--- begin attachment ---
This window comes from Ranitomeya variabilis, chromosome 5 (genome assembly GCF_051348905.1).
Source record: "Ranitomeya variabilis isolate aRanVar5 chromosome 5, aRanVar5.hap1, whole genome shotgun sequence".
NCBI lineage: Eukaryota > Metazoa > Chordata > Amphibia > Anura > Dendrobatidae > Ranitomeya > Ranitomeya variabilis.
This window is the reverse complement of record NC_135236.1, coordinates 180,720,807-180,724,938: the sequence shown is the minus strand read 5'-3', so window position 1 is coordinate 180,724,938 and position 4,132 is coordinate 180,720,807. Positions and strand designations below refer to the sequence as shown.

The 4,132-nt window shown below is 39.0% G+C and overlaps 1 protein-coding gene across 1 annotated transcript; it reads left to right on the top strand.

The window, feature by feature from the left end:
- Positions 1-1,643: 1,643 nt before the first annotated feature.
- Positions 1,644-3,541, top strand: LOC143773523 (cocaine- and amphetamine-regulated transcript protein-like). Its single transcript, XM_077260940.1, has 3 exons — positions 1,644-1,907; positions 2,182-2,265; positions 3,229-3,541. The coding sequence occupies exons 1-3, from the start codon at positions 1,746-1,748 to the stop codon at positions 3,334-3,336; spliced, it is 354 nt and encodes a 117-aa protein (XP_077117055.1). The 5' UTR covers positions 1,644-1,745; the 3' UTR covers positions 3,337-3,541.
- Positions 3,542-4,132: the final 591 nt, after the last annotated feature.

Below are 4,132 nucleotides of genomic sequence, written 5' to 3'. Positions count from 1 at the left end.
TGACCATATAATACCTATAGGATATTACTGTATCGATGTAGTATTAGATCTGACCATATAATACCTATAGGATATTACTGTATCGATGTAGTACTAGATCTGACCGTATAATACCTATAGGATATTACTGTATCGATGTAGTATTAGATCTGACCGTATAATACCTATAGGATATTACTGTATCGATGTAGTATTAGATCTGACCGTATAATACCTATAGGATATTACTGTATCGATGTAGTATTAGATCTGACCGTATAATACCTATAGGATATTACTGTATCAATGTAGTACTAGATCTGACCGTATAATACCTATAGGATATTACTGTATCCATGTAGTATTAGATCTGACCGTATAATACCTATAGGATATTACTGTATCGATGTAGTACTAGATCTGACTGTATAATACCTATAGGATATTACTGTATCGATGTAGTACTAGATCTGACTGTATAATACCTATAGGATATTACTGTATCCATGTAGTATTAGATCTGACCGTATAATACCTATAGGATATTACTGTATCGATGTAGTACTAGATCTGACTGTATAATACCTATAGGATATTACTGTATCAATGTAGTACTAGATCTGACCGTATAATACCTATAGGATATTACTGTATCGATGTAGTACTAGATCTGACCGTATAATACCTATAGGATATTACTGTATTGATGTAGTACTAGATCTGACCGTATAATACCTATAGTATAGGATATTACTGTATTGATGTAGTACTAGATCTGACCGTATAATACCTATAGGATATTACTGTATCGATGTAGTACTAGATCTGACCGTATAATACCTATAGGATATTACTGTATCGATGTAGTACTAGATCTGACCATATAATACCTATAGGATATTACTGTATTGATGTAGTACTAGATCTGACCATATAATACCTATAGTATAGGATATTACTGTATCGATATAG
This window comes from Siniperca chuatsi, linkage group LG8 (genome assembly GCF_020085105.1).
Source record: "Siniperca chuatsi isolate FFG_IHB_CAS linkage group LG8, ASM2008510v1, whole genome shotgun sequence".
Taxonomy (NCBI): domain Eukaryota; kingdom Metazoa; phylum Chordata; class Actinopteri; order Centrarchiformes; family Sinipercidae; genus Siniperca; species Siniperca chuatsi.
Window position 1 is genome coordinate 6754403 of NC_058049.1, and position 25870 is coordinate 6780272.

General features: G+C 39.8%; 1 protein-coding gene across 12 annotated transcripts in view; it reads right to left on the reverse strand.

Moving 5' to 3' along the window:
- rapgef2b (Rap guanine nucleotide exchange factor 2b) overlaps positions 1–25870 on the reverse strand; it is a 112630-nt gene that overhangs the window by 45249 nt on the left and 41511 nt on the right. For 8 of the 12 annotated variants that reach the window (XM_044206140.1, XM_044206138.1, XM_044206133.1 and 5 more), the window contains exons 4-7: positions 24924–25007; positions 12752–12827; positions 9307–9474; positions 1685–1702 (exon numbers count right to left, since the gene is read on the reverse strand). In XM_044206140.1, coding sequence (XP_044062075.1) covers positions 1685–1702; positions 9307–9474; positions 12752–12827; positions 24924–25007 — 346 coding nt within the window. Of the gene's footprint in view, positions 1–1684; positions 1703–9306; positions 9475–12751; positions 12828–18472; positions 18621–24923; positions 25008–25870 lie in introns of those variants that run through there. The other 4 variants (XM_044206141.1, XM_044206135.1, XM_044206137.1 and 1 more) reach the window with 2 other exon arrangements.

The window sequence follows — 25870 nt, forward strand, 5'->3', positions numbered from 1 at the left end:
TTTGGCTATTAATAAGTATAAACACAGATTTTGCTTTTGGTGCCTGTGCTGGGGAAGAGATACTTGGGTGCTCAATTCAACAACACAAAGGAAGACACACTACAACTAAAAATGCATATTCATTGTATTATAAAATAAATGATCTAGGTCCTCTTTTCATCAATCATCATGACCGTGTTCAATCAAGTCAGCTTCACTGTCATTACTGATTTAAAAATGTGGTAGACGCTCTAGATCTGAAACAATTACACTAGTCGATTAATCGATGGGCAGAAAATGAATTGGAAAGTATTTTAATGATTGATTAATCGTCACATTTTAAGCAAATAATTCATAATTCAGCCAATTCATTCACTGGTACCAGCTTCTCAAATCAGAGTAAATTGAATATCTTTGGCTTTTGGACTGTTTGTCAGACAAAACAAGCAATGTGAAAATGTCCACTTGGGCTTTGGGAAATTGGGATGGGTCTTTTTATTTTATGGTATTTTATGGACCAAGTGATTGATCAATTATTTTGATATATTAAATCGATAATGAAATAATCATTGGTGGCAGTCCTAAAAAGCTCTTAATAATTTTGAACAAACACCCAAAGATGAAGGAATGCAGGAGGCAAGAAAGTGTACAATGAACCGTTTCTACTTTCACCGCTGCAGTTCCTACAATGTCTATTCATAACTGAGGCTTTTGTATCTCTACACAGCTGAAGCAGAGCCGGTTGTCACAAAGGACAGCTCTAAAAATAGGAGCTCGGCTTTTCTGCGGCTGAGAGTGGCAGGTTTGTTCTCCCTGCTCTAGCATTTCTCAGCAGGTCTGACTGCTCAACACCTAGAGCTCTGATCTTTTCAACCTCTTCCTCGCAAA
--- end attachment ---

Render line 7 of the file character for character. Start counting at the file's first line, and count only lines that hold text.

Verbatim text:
- Positions 1-1,643: 1,643 nt before the first annotated feature.